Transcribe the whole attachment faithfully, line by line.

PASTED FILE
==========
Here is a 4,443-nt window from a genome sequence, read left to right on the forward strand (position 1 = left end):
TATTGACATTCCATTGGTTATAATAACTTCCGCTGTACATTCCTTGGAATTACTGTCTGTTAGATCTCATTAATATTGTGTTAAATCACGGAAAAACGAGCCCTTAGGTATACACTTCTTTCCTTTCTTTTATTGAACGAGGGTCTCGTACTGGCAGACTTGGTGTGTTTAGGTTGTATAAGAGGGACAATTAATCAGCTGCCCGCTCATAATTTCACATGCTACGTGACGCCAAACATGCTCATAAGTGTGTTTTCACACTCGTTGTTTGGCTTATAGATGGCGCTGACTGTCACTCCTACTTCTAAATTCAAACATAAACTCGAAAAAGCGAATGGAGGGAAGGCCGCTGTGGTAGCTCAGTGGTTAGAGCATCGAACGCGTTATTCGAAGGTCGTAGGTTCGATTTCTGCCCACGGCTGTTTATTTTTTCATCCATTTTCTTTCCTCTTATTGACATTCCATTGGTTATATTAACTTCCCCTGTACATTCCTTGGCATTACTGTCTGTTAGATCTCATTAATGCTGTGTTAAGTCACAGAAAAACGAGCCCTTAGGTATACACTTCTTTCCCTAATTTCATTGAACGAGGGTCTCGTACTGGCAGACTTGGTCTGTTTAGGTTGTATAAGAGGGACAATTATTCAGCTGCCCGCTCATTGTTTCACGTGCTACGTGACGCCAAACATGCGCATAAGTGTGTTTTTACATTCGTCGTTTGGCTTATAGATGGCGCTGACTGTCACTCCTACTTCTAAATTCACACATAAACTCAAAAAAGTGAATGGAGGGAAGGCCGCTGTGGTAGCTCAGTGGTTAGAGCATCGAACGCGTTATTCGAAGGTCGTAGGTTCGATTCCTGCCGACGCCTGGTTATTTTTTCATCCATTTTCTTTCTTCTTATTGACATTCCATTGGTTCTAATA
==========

Here is a 4,443-nt window from a genome sequence, read left to right on the forward strand (position 1 = left end):
TATTGACATTCCATTGGTTATAATAACTTCCGCTGTACATTCCTTGGAATTACTGTCTGTTAGATCTCATTAATATTGTGTTAAATCACGGAAAAACGAGCCCTTAGGTATACACTTCTTTCCTTTCTTTTATTGAACGAGGGTCTCGTACTGGCAGACTTGGTGTGTTTAGGTTGTATAAGAGGGACAATTAATCAGCTGCCCGCTCATAATTTCACATGCTACGTGACGCCAAACATGCTCATAAGTGTGTTTTCACACTCGTTGTTTGGCTTATAGATGGCGCTGACTGTCACTCCTACTTCTAAATTCAAACATAAACTCGAAAAAGCGAATGGAGGGAAGGCCGCTGTGGTAGCTCAGTGGTTAGAGCATCGAACGCGTTATTCGAAGGTCGTAGGTTCGATTTCTGCCCACGGCTGTTTATTTTTTCATCCATTTTCTTTCCTCTTATTGACATTCCATTGGTTATATTAACTTCCCCTGTACATTCCTTGGCATTACTGTCTGTTAGATCTCATTAATGCTGTGTTAAGTCACAGAAAAACGAGCCCTTAGGTATACACTTCTTTCCCTAATTTCATTGAACGAGGGTCTCGTACTGGCAGACTTGGTCTGTTTAGGTTGTATAAGAGGGACAATTATTCAGCTGCCCGCTCATTGTTTCACGTGCTACGTGACGCCAAACATGCGCATAAGTGTGTTTTTACATTCGTCGTTTGGCTTATAGATGGCGCTGACTGTCACTCCTACTTCTAAATTCACACATAAACTCAAAAAAGTGAATGGAGGGAAGGCCGCTGTGGTAGCTCAGTGGTTAGAGCATCGAACGCGTTATTCGAAGGTCGTAGGTTCGATTCCTGCCGACGCCTGGTTATTTTTTCATCCATTTTCTTTCTTCTTATTGACATTCCATTGGTTCTAATA